Skip to comments.Sahara Desert Greening Due to Climate Change?
Posted on 08/02/2009 6:38:05 PM PDT by reaganaut1
Desertification, drought, and despairthat's what global warming has in store for much of Africa. Or so we hear.
Emerging evidence is painting a very different scenario, one in which rising temperatures could benefit millions of Africans in the driest parts of the continent.
Scientists are now seeing signals that the Sahara desert and surrounding regions are greening due to increasing rainfall.
If sustained, these rains could revitalize drought-ravaged regions, reclaiming them for farming communities.
This desert-shrinking trend is supported by climate models, which predict a return to conditions that turned the Sahara into a lush savanna some 12,000 years ago.
The green shoots of recovery are showing up on satellite images of regions including the Sahel, a semi-desert zone bordering the Sahara to the south that stretches some 2,400 miles (3,860 kilometers).
Images taken between 1982 and 2002 revealed extensive regreening throughout the Sahel, according to a new study in the journal Biogeosciences.
The study suggests huge increases in vegetation in areas including central Chad and western Sudan.
The transition may be occurring because hotter air has more capacity to hold moisture, which in turn creates more rain, said Martin Claussen of the Max Planck Institute for Meteorology in Hamburg, Germany, who was not involved in the new study.
"The water-holding capacity of the air is the main driving force," Claussen said.
He added that the greening trend is supported by other satellite data.
Not a Single Scorpion
While satellite images can't distinguish temporary plants like grasses that come and go with the rains, ground surveys suggest recent vegetation change is firmly rooted.
Throughout North Africa, new trees, such as acacias, are flourishing, according to Stefan Kröpelin, a climate scientist at the University of Cologne's Africa Research Unit in Germany.
(Excerpt) Read more at news.nationalgeographic.com ...
global warming ping
I remember reading a while back that increasing level of C2O is causing our planet to become greener. It makes sense, as plants require c2o the way humans require o2.
Don’t know about the Sahara but I’m pretty sure that climate change brought an end to the Ice Age.
Simply amazing!! /sarc
...deserts returning to forests?...sounds good to me...I’m already thinking about an orange grove in my backyard....and I presently live in USDA plant hardiness zone 6 (0 to -5)minimum range.
'The desert crocodiles have adapted to the changing environment in northern Africa; 8,000 to 10,000 years ago, what is now desert was probably lush savannah and grasslands. Today the Sahara is hot and arid, the land sandy, rainfall minimal, and vegetation sparse.
"The extension of range almost certainly reflects climatic changes," said Ross. "We know that even in Roman times, the Sahara was much wetter and greener than it is now. As these places slowly dried up, remnant populations became isolated from the other crocodiles on the continent. How these populations adapted to the changing conditions is most interesting." '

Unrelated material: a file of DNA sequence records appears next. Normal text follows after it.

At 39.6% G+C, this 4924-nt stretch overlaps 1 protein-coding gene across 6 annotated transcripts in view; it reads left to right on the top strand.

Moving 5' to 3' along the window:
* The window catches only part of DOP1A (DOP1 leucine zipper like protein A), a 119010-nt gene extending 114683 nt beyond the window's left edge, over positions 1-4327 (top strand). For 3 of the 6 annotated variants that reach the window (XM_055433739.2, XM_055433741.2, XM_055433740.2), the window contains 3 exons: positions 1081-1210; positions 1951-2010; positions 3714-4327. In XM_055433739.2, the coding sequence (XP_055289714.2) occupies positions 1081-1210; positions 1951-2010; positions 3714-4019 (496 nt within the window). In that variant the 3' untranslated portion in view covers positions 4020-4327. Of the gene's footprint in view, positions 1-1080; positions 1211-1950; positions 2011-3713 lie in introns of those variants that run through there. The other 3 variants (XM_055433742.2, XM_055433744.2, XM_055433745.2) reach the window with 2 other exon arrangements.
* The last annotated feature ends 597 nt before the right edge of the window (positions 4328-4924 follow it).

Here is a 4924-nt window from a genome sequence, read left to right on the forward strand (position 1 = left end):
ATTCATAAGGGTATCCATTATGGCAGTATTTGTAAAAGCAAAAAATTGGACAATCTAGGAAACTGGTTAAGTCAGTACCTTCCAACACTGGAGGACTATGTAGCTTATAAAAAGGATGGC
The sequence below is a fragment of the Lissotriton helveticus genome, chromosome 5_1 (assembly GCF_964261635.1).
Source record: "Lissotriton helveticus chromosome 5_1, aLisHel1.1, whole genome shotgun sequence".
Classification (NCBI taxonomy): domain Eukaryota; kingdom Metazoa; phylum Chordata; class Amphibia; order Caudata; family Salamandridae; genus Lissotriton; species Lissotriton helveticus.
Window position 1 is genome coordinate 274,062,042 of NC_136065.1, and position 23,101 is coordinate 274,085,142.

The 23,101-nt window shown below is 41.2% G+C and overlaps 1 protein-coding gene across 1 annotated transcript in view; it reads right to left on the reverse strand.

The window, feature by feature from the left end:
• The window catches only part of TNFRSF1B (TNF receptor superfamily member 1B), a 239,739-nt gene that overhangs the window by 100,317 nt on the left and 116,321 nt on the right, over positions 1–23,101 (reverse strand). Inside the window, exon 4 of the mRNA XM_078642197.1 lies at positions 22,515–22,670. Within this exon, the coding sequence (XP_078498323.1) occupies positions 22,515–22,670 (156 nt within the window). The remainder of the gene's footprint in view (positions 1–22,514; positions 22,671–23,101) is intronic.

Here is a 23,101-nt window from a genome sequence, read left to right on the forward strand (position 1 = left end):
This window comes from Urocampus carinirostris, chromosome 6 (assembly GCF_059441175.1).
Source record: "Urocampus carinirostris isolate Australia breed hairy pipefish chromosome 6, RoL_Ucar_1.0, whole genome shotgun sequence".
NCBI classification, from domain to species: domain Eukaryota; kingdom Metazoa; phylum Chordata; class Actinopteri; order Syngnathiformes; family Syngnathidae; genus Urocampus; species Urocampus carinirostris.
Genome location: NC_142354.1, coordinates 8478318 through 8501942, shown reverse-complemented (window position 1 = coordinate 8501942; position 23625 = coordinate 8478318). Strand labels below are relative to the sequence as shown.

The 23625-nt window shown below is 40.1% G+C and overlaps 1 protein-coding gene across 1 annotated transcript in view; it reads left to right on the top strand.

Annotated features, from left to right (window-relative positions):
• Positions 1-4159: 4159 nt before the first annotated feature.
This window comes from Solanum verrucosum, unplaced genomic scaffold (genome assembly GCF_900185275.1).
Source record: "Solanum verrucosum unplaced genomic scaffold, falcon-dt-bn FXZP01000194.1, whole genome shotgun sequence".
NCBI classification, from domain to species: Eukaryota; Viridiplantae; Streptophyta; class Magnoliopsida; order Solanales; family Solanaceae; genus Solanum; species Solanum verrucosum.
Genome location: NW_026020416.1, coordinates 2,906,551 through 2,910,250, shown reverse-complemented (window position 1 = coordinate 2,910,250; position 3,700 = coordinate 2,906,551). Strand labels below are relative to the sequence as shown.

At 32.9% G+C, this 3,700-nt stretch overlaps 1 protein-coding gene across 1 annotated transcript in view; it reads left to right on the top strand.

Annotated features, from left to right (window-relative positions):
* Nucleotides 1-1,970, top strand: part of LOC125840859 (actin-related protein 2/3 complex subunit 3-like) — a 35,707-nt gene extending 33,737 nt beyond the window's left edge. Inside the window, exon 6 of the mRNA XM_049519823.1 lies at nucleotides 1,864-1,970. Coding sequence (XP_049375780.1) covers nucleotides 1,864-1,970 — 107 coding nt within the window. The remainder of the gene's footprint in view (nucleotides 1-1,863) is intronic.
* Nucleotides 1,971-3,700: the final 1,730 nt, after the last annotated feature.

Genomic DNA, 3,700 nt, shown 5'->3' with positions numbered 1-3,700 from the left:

Shocking how there is climate cycles. /S
Why can’t these GW scientists admit that the earth has always changed, and species have always morphed into new species and died off.
Why did I take science in elementary school?
More recently, the fall of the Western Roman empire was precipitated by (among many other things) the Vandals in their sweep through what is now Spain and their capture of northern Africa, significant because that was Rome's granary. Yes, they grew wheat there ("corn" if you're reading Gibbon), enough to support an imperial city. That was not quite 1600 years ago.
Wheat in North Africa. Wineries in Britain. These things are all a part of the historical record, and any climate model that can't account for them is simply inadequate.
I guess the chariots stirred up a lot of global warming back then.
The ice caps can’t melt and submerge Washington DC soon enough!
“The transition may be occurring because hotter air has more capacity to hold moisture, which in turn creates more rain, said Martin Claussen of the Max Planck Institute for Meteorology in Hamburg, Germany, who was not involved in the new study.”
Let me get this straight. The desert is already hot. But, if it gets hotter it will become greener. OK, got it.
Is this like boiling something until it freezes?
Interesting, that in the “end times”:
Isa 35:1 The wilderness and the solitary place shall be glad for them; and the desert shall rejoice, and blossom as the rose.
I watched the series “Rome”...Cleopatra’s Egypt was the primary grain supplier for all of Rome. Right?
[Let me get this straight. The desert is already hot. But, if it gets hotter it will become greener. OK, got it.
Is this like boiling something until it freezes?]
Deserts are defined by their being dry - not by being hot - there are plenty of cold deserts. If the global atmospheric temperature rises by a small amount, then the moisture carrying capacity of the air will increase by a proportionate amount. More water vapor in the air = more precipitation worldwide. And more precipitation worldwide = shrinking deserts.
The era when Rome flourished was also a period of relative warming. Hmm.
At that time, it was Rome’s primary source of imported wheat.
Other important sources were Sicily and Africa - that would be mostly modern Tunisia.
There are many remains of rich Roman towns in Tunisia and eastern Algeria, that once thrived on agriculture.
The climate can change for the better? Who knew?
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